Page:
The pairing of Pluto and its moon Charon is unique in our solar system because Charon is nearly half the size of the planet it orbits, whereas the diameters of most moons are just a few percent of those of their parent bodies. Findings published today in the journal Science shed new light on how the pairing formed and support the hypothesis that a large cosmic collision was to blame.

In 2001 astronomers successfully simulated how a crash between a Mars-size body and our planet near the end of its formation could have generated the moon. A leading theory for the Pluto-Charon system is that a similar crash is responsible for Pluto's satellite. In the new work, Robin Canup of the Southwest Research Institute in Boulder, Colo., designed a computer model that is the first of its kind to demonstrate that the impact theory is quite plausible.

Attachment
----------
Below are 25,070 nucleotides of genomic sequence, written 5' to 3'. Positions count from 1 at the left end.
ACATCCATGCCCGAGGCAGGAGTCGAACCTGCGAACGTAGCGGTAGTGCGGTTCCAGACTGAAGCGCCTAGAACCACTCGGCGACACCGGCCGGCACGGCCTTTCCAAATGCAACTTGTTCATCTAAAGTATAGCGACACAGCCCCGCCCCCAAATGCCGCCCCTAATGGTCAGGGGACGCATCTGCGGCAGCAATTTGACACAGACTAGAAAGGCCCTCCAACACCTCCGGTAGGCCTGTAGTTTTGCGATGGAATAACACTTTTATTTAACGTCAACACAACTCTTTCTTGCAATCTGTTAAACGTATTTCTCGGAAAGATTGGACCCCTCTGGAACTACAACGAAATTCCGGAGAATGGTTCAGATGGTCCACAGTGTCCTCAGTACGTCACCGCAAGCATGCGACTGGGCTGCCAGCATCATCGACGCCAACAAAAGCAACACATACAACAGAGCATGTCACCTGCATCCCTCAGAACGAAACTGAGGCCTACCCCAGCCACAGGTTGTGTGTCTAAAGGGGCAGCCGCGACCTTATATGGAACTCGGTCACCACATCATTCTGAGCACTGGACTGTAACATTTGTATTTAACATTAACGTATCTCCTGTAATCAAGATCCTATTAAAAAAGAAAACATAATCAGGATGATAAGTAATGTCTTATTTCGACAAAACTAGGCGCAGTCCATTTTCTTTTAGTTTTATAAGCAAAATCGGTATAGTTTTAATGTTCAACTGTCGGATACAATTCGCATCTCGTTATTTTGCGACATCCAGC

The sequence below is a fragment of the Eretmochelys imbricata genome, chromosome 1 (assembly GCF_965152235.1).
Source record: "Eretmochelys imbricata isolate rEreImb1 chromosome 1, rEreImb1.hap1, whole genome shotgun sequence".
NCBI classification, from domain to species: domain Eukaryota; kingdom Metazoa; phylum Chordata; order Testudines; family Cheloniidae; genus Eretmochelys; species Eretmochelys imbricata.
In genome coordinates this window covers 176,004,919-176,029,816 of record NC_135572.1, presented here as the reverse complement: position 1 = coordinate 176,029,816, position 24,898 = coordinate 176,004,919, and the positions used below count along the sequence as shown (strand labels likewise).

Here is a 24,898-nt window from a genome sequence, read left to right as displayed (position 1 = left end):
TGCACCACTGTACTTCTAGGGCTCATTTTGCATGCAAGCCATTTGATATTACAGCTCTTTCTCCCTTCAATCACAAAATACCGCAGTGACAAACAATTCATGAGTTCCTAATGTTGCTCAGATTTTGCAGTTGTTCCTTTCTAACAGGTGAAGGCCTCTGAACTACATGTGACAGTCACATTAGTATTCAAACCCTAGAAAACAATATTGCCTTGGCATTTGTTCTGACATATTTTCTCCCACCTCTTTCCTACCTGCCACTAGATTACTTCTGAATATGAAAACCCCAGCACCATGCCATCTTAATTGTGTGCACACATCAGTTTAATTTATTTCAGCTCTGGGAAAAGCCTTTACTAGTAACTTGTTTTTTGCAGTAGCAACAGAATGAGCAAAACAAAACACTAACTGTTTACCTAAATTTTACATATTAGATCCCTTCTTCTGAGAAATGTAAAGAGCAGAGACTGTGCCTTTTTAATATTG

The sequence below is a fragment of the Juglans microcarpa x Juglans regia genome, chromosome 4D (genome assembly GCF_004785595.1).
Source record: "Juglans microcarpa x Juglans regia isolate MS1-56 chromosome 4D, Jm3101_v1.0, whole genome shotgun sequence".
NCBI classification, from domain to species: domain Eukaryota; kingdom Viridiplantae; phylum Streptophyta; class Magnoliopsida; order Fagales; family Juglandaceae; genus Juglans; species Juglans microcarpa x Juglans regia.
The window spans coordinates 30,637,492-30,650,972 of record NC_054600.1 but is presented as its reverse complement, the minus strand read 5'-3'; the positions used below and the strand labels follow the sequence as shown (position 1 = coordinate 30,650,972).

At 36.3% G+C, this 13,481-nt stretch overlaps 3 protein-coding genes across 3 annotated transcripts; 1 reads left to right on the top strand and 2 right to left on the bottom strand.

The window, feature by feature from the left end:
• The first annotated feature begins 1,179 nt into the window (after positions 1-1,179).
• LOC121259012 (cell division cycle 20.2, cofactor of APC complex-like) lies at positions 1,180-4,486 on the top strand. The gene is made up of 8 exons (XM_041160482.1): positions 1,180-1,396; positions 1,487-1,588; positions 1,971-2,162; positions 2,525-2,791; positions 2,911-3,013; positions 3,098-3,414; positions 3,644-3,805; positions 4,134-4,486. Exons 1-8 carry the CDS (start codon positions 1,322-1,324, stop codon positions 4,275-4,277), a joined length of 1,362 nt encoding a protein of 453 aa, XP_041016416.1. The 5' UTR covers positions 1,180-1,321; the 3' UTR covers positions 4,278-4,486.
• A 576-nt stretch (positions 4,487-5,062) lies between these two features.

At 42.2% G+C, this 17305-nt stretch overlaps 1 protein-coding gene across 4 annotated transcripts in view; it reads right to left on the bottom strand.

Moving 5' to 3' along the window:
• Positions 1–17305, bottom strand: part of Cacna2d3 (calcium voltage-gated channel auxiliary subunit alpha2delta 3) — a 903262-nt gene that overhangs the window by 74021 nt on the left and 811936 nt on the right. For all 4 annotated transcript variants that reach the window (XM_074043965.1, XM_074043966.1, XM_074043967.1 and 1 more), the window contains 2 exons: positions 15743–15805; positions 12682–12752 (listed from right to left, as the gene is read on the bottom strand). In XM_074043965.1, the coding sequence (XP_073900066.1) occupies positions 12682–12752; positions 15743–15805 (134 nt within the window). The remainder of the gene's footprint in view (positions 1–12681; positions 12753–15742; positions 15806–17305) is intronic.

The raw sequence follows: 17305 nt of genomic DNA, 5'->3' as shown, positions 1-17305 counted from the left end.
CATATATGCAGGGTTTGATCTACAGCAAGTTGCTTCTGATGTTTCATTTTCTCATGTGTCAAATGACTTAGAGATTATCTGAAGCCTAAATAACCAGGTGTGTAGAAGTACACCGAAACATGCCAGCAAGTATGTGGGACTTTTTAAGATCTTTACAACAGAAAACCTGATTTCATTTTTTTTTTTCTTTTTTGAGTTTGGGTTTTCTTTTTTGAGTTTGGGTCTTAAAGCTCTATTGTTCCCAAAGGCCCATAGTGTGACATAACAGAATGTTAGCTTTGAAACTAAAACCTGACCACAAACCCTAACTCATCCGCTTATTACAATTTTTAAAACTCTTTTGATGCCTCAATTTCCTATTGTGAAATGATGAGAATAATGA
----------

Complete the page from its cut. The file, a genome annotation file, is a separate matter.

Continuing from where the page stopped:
The results indicate that the blow of an object measuring between 1,600 and 2,000 kilometers in diameter traveling about one kilometer per second and crashing into Pluto could have spawned its moon. Alternatively, the smash-up may have created a disk of debris around Pluto from which Charon later accumulated. The best chance for a definitive answer to the question of Charon's creation may lie with NASA's New Horizons mission to Pluto, which is currently scheduled to a take off next year, although it won't reach its target until 2015.